It’s a dream end to the season for the NRL – the make-up of the top eight won’t be finalised until the last game on Sunday.
And you know who is in that one.
But while the NRL is salivating at the prospects of another nailbiting finish and the finals series to come, confirming it is doing everything right to serve up an exciting product for the fans and, of course, the sponsors, recent events have tarnished that well-earned reputation.
The NRL has a lot right in turning what could be a tough, attritional contest into a spectacle worthy of all those sponsor dollars and TV eyeballs.
It has tidied up rules to make the game faster, allowed wingers to fly and broadened its appeal beyond suburban males.
While crowds, except in Brisbane, pale compared to AFL, the made-for-TV product rates its socks off and rakes in the revenue.
Yet, creeping into the game are turn-offs that threaten to alienate fans and maybe even sponsors.
Anyone who witnessed last Saturday night’s Raiders home game against the Broncos could not have come away without mixed feelings.
For a Raiders fan, it would have been a bitter disappointment, while only the most one-eyed Broncos fan would have been completely happy to book a win based on a dubious sin-binning and such a soft penalty.
I can plead objectivity here. As a former Brisbane lad, there remains a soft spot for the Broncos, but as a Canberran of 28 years, the Raiders have been my team for a long time.
Until the referee’s unnecessary intervention, it had been an absorbing, evenly-balanced contest, with the Raiders finally performing after a run of lethargic efforts that had them fulfilling their unfortunate nickname of the Faders.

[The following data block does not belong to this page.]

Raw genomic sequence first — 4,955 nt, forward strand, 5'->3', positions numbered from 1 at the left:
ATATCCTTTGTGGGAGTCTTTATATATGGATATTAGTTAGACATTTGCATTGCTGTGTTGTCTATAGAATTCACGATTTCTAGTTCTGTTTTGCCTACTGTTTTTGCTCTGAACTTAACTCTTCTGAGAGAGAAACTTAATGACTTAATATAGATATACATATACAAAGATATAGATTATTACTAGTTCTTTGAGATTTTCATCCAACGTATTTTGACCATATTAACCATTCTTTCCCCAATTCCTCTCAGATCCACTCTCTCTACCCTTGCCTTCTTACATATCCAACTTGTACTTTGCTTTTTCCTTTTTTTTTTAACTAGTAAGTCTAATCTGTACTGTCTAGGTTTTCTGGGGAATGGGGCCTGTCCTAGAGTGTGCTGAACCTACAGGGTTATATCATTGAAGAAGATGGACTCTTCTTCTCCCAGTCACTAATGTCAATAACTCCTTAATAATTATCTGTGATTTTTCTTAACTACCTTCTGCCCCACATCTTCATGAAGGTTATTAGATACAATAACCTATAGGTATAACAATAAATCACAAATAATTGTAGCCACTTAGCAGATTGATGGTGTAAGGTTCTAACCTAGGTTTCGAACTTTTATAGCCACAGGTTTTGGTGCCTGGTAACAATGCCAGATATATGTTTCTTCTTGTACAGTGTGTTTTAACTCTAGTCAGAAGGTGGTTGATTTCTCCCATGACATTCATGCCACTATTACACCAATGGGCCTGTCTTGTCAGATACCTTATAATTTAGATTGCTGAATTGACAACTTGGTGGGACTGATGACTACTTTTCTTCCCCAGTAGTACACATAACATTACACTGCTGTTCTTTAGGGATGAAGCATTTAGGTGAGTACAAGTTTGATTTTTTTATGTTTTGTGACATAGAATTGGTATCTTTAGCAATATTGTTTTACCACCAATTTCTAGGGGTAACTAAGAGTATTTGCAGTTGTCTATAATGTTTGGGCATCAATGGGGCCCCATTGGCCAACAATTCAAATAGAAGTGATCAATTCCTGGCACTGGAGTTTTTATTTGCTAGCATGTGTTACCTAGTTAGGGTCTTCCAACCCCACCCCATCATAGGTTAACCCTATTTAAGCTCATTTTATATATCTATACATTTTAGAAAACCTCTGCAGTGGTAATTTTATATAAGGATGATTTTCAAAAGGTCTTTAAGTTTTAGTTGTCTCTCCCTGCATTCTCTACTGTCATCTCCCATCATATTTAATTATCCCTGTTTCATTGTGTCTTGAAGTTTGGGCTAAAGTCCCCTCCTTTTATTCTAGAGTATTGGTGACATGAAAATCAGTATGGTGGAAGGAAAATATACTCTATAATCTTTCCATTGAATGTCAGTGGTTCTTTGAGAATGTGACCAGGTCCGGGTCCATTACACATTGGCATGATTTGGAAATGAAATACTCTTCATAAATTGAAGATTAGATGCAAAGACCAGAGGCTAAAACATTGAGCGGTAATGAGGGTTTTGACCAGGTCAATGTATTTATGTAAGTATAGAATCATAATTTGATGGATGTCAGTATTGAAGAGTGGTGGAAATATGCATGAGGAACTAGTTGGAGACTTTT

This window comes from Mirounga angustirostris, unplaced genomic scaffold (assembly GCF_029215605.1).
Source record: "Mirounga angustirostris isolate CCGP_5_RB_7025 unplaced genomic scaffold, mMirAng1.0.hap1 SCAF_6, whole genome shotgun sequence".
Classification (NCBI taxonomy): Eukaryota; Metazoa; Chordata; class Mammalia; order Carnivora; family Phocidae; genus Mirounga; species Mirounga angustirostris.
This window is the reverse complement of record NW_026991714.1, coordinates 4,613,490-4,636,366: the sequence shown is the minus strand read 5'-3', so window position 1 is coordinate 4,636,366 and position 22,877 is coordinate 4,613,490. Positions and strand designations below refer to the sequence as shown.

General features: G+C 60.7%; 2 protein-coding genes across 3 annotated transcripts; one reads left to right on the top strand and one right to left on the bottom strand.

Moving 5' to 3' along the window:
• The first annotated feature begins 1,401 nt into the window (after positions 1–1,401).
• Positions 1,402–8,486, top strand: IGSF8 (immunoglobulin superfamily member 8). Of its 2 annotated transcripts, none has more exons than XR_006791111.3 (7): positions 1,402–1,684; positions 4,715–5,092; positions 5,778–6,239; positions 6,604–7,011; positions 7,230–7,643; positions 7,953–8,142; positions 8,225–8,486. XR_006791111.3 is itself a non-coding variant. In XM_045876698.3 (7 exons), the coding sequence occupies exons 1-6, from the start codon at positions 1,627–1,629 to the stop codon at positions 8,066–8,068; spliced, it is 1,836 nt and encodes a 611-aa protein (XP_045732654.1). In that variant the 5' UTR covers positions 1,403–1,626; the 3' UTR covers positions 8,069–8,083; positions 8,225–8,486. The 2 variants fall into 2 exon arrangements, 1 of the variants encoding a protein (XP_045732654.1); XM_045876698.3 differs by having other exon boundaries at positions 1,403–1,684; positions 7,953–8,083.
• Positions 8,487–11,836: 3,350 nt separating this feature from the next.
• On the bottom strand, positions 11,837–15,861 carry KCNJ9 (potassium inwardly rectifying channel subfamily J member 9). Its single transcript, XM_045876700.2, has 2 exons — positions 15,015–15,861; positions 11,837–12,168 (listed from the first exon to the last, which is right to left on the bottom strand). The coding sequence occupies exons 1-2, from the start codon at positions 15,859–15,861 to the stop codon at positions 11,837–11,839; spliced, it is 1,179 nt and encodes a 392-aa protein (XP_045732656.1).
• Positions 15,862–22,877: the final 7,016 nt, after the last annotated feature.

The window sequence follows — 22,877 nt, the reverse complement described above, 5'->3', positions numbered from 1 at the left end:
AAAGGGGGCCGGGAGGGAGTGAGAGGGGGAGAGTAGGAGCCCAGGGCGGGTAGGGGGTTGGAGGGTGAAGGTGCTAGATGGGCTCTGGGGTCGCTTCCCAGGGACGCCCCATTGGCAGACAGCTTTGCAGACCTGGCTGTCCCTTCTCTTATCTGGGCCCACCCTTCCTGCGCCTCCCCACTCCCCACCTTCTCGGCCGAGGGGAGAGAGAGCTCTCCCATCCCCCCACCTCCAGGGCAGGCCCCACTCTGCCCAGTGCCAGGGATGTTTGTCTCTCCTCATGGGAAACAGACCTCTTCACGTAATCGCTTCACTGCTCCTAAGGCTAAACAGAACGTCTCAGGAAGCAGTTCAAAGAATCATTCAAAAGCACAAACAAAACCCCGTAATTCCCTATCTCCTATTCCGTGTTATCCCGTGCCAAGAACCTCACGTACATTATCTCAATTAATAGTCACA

It was thrilling, edge-of-the-seat stuff, and it didn’t really matter who you supported when Reece Lightning got the ball.
But then the referee decided that Jordan Rapana’s lazy foot as he slid across in a forlorn attempt to stop Selwyn Cobbo scoring was a trip, no matter that Cobbo had zero problem touching down.
It good as killed the contest because it gave the Broncos just the space they needed to fire its backline turbochargers.
Miraculously, even then, the Raiders still had a chance to win the game. That was snuffed out when the soft escort penalty was given.
The best games are always the ones where you forget the referee is there, when you can’t really remember what the referee did.
Fans of any sport do not want to have a contest decided on such arbitrary decisions.
Too many games are now turning on sin bins, soft penalties and slo-mo reels from the Bunker that make decisions on the barest of margins.
Rugby union has suffered at the hands of the technocrats who write what aficionados insist are the laws of the game. These arcane laws in the hands of schoolmasterly referees have turned what threatened to become a spontaneous, free-flowing affair into the stop-start boreathon that has followers switching off.
Rugby league does not need this sort of nitpicking.
The sin bin should be reserved for offenders’ heinous rule-breaking, a sanction to deter actions that threaten player safety or continuous professional fouls.
The NRL, rather than being defensive, should listen to the fans and the greats of the game who want to protect the code and the contest.
If that doesn’t make any impression, it should think about the brand. Hard-won, it could easily lose its lustre if the likes of last weekend are allowed to infect the game.